Trump Says Remark About Obama Being ISIS Founder Was 'Not That Sarcastic'

PHOTO: Republican presidential candidate Donald Trump speaks during a campaign rally, Aug. 12, 2016, in Erie, Pennsylvania. PlayEvan Vucci/AP Photo
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After repeatedly saying in recent days that President Obama is the "founder of ISIS," Donald Trump seemed to change his tune Friday morning, saying that he was being "sarcastic."

But at a rally in Erie, Pa. Friday afternoon, Trump amended himself once more, saying he was being "not that sarcastic" in his remarks about the president, which garnered criticism because of other dubious suggestions about Obama, such as his birthplace and religion.

"When I said that Obama -- and of course I’m being sarcastic. And they know that. Because after I said that, I said he’s the MVP," Trump said.

"So I said, the founder of ISIS. Obviously I’m being sarcastic," he said. Then, perplexingly, he immediately added, "Then, then -- but not that sarcastic, to be honest with you. "

Trump tweeted early this morning that he was being sarcastic when he called President Obama the "founder of ISIS."

“Ratings challenged @CNN reports so seriously that I call President Obama (and Clinton) ‘the founder’ of ISIS, & MVP,” he tweeted. “THEY DON'T GET SARCASM?”

Trump insisted over and over Thursday that he meant that Obama founded the terrorist organization.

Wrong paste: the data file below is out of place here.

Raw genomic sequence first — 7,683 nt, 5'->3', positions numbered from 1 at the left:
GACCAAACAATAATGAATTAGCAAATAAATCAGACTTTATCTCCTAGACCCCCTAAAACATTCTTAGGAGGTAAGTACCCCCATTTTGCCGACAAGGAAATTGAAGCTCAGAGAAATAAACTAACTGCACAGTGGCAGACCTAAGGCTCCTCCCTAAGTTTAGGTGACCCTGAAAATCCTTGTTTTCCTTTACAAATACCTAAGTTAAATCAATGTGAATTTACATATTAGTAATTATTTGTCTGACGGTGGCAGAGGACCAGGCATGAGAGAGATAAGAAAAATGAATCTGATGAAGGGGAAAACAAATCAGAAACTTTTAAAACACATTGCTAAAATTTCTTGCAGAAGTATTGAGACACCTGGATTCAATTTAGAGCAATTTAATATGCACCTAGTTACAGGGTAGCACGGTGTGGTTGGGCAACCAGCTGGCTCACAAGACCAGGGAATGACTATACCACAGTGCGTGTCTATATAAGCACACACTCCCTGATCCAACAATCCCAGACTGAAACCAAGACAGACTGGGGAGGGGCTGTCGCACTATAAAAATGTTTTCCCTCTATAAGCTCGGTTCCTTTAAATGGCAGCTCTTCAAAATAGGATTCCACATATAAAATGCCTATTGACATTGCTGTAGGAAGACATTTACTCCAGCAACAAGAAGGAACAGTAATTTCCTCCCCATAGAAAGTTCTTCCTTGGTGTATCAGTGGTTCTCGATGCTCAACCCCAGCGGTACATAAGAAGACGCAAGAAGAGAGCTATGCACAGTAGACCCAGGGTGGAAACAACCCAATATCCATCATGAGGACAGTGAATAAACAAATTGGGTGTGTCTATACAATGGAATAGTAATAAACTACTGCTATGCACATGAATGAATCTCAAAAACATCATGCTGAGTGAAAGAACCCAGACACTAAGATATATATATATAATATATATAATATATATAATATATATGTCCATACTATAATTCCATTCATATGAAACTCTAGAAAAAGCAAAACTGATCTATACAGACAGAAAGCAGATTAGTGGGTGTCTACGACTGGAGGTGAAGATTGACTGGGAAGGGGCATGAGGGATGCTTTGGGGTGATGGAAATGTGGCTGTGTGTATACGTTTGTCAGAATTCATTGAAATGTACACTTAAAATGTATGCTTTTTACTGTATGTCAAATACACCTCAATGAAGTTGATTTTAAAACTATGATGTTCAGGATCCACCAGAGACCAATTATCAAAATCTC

“I call President Obama and Hillary Clinton the founders of ISIS. They are the founders,” Trump said at a National Association of Home Builders event in Miami Thursday morning.

"He is the founder in a true sense," he said in the Florida rally Thursday night.

When pressed to clarify in interviews Thursday, Trump insisted he meant what he said.

In an interview with conservative radio host Hugh Hewitt, Hewitt attempted to offer an olive branch.

"You meant that he created the vacuum, he lost the peace," he began.

"No, I meant he's the founder of ISIS. I do," Trump responded.

"I meant exactly that. He's the founder of ISIS," he told the Miami NBC affiliate Thursday night when asked what he meant by the comment.

Trump then mocked the "poor, pathetic" media in a subsequent tweet this morning for being unable to tell when he is being sarcastic.

“It goes without saying that this is a false claim from a presidential candidate with an aversion to the truth and an unprecedented lack of knowledge,” Jake Sullivan, the Clinton campaign’s senior policy adviser, said in a statement Thursday.

At Friday's rally, Trump was also joined by Reince Priebus, Chair of the Republican National Committee, the first time he has joined Trump on the trail.

"Let me tell you something, Donald Trump, the Republican party, all of you, we're going to put him in the White House and save this country together!” Priebus said.

ABC News’ Lee Ferran contributed to this report.